How to find best European road trips

To mark the launch of our latest Best Trips book we asked Lonely Planet staff to share their stories of times spent on the road. Ever the adventurous bunch, these daring drivers recall time spent navigating hairy mountain paths, drifting down coastal roads on the hunt for brilliant beaches and driving into the downright bizarre on off-the-beaten track escapades.

 

A well-deserved picnic in the Pyrenees, France

I can confirm, hand firmly on steering wheel, that the craggy beauty of the Pyrenees is unimpaired by vertigo and a carload of terrified loved ones. As a student living in the south of France, I was the naive host of a family road trip through the range. Setting off from my hometown of Pau, picnic blankets in tow, we climbed through the foothills breakfasting on local pâté and bread, and remarked on the farmers drinking red wine at 9am. Rising higher, we spotted marmots gambolling in the grass, bought sheep’s cheese at a roadside stand, and started to see patches of snow.

Even higher, as an eagle hovered alongside our car, my mother closed her eyes and started clinging to the seat belt. Crawling around the switchbacks, the mountain dropping away below me, I had my own Christopher Walken in The Deer Hunter moment: ‘What if I just turned the wheel?’ Somehow we made it over the border to Spain, the landscape opened up in a glorious green valley and we had our picnic, delicious chunks of cheese trembling in our hands.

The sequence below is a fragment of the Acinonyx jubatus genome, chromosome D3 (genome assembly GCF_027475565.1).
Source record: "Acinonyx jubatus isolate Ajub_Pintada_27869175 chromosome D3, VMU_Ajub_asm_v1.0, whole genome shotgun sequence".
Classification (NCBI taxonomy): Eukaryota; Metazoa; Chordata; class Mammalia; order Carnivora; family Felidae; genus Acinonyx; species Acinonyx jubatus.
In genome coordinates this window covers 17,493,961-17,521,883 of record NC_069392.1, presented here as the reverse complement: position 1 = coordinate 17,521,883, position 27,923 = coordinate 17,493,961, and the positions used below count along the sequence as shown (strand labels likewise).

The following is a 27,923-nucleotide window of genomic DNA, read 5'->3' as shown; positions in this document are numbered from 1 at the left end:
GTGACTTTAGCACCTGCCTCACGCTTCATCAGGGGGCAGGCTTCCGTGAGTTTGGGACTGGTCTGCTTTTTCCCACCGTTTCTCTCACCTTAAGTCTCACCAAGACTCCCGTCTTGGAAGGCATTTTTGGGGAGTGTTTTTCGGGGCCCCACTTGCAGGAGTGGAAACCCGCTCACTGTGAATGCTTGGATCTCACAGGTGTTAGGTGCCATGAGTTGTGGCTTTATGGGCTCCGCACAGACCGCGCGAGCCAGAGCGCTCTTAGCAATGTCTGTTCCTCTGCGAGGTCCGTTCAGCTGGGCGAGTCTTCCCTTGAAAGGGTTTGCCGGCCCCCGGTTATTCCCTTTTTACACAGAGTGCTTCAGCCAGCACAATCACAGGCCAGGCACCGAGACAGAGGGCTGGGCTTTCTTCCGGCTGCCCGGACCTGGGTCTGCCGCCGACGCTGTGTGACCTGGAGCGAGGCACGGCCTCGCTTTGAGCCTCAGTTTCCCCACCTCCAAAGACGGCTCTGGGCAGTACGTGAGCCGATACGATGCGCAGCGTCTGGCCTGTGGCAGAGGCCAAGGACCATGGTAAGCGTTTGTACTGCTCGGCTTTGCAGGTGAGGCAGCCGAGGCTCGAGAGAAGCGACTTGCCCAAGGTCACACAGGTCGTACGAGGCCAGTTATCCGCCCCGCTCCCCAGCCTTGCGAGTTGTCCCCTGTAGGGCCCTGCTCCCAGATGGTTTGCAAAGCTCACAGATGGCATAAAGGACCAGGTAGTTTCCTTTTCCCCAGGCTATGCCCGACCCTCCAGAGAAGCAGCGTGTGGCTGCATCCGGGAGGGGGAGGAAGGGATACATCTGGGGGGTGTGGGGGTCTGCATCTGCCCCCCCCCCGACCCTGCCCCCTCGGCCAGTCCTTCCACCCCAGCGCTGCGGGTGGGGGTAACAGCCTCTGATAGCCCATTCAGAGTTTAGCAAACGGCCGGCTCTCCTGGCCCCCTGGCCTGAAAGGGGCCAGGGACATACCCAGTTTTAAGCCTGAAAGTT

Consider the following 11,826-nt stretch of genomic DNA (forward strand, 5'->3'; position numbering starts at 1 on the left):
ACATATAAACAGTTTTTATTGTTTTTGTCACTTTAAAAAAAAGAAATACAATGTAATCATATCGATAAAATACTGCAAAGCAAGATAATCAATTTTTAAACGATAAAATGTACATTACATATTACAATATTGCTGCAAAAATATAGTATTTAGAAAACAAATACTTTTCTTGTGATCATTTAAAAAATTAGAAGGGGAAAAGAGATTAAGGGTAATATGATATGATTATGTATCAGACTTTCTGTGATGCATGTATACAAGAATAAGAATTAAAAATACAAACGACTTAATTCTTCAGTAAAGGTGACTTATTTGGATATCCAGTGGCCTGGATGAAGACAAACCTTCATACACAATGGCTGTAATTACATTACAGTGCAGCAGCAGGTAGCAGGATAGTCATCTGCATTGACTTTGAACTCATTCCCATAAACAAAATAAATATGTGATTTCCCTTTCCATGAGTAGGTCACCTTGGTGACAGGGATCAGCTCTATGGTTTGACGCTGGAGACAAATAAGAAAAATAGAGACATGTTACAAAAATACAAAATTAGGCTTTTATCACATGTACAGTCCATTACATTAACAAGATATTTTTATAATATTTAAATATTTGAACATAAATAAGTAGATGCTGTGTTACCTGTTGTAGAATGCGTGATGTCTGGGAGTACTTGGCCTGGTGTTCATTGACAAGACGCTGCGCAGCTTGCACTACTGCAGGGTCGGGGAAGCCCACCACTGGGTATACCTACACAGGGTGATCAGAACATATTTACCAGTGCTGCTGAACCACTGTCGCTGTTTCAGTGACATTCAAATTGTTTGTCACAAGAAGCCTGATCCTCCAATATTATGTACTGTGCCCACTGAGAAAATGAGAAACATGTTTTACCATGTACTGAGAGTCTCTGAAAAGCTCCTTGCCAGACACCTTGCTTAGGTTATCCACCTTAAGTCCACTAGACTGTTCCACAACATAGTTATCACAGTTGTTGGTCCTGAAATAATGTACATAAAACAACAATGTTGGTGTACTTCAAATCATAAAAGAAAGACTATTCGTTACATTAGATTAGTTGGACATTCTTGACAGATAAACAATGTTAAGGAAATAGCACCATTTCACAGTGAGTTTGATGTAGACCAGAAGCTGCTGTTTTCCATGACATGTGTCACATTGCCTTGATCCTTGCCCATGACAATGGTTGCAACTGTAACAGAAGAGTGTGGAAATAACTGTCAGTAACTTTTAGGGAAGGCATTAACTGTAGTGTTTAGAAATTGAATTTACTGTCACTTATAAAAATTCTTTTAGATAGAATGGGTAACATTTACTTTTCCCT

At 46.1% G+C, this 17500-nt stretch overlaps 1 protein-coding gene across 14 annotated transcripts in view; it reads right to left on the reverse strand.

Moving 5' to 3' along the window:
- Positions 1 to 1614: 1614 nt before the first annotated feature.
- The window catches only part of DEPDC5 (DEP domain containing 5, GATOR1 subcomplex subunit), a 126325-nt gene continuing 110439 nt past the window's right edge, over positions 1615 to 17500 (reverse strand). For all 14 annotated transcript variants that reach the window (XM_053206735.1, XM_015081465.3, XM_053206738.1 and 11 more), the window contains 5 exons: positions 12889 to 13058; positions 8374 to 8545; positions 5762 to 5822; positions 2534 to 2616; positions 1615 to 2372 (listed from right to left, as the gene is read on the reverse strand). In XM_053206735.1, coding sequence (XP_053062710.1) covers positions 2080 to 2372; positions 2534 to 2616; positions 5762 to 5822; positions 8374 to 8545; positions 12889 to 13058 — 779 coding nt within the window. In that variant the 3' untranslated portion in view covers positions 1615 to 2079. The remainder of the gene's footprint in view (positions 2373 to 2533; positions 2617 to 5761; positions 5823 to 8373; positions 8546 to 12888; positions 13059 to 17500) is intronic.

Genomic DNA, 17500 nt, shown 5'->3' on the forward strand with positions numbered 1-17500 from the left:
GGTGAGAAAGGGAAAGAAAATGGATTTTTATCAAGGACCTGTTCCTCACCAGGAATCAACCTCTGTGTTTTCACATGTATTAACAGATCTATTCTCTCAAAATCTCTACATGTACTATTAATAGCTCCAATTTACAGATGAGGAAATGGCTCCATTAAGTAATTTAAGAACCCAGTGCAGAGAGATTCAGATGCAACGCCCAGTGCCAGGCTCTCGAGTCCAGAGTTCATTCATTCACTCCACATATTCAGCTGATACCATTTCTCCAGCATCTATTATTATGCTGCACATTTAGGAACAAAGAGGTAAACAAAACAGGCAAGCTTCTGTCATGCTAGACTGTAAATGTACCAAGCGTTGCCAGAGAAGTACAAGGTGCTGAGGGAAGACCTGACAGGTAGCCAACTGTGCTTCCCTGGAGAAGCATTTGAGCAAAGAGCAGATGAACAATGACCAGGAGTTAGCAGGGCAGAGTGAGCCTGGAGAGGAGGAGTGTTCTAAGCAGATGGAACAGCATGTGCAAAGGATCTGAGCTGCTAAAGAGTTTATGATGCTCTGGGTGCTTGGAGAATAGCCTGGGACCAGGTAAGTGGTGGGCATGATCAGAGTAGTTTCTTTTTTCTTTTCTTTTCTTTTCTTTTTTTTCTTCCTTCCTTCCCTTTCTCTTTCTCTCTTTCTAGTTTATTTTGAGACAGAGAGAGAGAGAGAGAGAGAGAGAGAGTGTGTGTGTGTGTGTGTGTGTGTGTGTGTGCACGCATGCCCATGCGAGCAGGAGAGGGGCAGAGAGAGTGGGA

Searching for the edge of the world on the Isle of Skye

The Isle of Skye is a terrible place for a road trip; every five minutes or so, you have to pull over… to gawp, goggle-eyed, at the grandeur of your surroundings. Provided you’re a fan of such stop-start journeys, though, the most myth-steeped island of the Inner Hebrides delivers Game of Thrones-style spectacle at every turn.

At a push, you could drive around Skye in half a day; but that, in my mind, would be a mistake. For while such a bat-out-of-hell tour would give you a glimpse of the major sights – the Old Man of Storr, the Quiraing, Uig Bay and, of course, the awesome Cuillin Hills – you’d forgo a host of lesser-known marvels. Far better to linger, as we did for three days, exploring every back road in changing light as we searched for the edge of the world.